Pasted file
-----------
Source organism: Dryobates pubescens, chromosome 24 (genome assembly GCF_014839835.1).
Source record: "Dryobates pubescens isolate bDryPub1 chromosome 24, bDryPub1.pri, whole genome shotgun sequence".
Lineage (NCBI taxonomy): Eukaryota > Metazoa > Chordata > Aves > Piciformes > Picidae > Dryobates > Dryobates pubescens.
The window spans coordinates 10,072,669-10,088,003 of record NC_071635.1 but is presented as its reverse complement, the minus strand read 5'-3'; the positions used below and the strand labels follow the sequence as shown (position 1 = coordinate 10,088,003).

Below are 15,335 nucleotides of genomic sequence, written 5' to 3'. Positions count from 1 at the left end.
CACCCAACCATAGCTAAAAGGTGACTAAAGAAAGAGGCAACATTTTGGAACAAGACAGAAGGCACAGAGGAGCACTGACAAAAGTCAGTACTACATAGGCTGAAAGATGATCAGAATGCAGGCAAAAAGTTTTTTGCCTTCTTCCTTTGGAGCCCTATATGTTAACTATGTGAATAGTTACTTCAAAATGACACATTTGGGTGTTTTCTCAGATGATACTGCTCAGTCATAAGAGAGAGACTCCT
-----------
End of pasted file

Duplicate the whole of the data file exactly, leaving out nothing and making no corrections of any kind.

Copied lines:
Source organism: Dryobates pubescens, chromosome 24 (genome assembly GCF_014839835.1).
Source record: "Dryobates pubescens isolate bDryPub1 chromosome 24, bDryPub1.pri, whole genome shotgun sequence".
Lineage (NCBI taxonomy): Eukaryota > Metazoa > Chordata > Aves > Piciformes > Picidae > Dryobates > Dryobates pubescens.
The window spans coordinates 10,072,669-10,088,003 of record NC_071635.1 but is presented as its reverse complement, the minus strand read 5'-3'; the positions used below and the strand labels follow the sequence as shown (position 1 = coordinate 10,088,003).

Below are 15,335 nucleotides of genomic sequence, written 5' to 3'. Positions count from 1 at the left end.
CACCCAACCATAGCTAAAAGGTGACTAAAGAAAGAGGCAACATTTTGGAACAAGACAGAAGGCACAGAGGAGCACTGACAAAAGTCAGTACTACATAGGCTGAAAGATGATCAGAATGCAGGCAAAAAGTTTTTTGCCTTCTTCCTTTGGAGCCCTATATGTTAACTATGTGAATAGTTACTTCAAAATGACACATTTGGGTGTTTTCTCAGATGATACTGCTCAGTCATAAGAGAGAGACTCCT